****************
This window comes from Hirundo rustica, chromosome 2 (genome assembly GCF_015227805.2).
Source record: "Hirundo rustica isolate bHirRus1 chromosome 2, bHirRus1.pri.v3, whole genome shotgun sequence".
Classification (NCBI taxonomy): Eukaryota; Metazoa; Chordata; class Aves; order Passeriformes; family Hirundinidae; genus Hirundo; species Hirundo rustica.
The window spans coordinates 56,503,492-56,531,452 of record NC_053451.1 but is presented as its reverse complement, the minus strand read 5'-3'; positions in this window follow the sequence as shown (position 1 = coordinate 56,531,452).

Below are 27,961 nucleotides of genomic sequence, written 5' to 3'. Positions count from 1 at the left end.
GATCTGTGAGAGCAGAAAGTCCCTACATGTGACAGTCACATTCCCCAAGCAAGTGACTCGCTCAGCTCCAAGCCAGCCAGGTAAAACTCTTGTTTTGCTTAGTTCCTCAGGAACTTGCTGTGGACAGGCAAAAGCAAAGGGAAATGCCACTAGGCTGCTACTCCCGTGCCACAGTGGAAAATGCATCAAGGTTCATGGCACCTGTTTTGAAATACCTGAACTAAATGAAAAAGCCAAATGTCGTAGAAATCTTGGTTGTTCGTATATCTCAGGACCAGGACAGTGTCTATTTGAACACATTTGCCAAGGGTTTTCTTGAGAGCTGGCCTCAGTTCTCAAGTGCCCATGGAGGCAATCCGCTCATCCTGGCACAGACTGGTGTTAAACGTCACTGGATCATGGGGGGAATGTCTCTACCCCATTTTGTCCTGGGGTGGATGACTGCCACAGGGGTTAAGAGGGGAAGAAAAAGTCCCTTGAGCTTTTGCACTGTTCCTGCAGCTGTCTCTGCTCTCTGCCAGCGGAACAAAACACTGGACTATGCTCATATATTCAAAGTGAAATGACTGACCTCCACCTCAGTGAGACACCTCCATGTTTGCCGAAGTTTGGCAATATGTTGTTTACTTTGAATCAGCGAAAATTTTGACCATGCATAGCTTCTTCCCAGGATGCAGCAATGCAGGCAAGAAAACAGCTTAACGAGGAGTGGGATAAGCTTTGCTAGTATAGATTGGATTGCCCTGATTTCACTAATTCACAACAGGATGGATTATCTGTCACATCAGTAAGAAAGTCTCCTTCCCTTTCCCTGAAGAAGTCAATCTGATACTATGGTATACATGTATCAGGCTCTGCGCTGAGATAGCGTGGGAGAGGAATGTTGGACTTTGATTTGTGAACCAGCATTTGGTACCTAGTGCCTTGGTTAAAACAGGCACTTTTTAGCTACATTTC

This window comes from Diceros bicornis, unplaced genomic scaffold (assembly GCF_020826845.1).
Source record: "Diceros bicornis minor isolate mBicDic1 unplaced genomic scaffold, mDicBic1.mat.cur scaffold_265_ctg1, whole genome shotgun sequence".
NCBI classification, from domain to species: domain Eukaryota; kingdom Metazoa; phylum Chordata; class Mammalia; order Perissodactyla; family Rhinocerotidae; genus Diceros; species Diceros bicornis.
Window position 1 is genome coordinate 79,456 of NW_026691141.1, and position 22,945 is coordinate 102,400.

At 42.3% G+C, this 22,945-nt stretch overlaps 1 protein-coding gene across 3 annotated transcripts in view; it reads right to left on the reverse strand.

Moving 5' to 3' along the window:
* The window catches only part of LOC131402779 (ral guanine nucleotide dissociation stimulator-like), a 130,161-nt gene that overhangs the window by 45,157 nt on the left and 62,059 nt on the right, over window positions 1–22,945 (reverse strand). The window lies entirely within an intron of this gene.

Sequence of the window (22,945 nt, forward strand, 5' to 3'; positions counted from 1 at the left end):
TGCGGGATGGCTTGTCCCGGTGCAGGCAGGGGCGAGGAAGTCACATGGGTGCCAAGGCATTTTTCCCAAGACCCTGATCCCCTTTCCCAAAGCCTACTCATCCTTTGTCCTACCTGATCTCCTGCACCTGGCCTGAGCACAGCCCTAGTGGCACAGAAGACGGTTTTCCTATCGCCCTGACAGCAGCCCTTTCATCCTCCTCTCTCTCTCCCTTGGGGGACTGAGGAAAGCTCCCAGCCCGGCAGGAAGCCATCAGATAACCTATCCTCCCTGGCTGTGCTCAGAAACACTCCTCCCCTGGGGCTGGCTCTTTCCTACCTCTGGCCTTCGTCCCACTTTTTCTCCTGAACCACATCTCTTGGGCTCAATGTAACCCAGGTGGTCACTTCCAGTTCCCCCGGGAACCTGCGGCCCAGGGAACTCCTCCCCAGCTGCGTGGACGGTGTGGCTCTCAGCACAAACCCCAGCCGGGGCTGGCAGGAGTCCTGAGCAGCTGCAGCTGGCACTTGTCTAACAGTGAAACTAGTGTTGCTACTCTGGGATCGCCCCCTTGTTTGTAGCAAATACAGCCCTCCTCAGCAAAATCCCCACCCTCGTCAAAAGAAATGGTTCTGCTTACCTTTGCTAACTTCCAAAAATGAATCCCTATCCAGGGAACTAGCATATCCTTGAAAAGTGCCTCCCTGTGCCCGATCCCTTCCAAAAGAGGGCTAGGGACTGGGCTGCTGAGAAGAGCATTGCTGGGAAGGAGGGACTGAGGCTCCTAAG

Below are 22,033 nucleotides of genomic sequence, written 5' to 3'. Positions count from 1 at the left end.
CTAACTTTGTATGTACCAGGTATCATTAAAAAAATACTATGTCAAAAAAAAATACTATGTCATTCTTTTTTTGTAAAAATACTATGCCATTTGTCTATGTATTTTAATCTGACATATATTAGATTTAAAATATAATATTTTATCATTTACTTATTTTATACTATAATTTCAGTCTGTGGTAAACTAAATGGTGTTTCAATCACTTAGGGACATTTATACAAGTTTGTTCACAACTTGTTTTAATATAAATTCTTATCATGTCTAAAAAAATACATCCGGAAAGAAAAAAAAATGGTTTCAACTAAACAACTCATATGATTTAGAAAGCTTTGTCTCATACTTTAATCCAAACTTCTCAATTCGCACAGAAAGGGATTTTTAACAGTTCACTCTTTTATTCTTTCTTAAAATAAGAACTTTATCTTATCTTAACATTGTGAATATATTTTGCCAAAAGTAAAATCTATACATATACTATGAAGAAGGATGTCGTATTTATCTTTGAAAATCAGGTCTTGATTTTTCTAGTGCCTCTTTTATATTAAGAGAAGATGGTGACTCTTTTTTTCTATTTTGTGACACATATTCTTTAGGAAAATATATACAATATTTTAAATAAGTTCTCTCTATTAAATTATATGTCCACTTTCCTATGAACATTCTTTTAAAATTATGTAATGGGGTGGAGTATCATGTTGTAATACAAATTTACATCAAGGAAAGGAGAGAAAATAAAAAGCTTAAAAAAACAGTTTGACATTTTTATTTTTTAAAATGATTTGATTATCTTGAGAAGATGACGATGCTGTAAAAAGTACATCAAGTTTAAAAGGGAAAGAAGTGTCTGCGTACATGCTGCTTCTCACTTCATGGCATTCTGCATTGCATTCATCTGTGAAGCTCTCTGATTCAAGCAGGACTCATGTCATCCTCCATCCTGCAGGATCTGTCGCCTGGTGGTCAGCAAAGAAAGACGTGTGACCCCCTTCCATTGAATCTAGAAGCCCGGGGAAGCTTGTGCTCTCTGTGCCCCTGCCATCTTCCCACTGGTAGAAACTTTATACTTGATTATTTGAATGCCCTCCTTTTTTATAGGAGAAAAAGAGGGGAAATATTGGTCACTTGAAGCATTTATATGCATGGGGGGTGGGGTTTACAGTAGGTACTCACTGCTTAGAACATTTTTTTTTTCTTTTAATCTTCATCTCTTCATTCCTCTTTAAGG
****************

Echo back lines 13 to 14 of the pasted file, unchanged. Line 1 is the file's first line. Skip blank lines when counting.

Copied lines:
* The window catches only part of LOC131402779 (ral guanine nucleotide dissociation stimulator-like), a 130,161-nt gene that overhangs the window by 45,157 nt on the left and 62,059 nt on the right, over window positions 1–22,945 (reverse strand). The window lies entirely within an intron of this gene.

Sequence of the window (22,945 nt, forward strand, 5' to 3'; positions counted from 1 at the left end):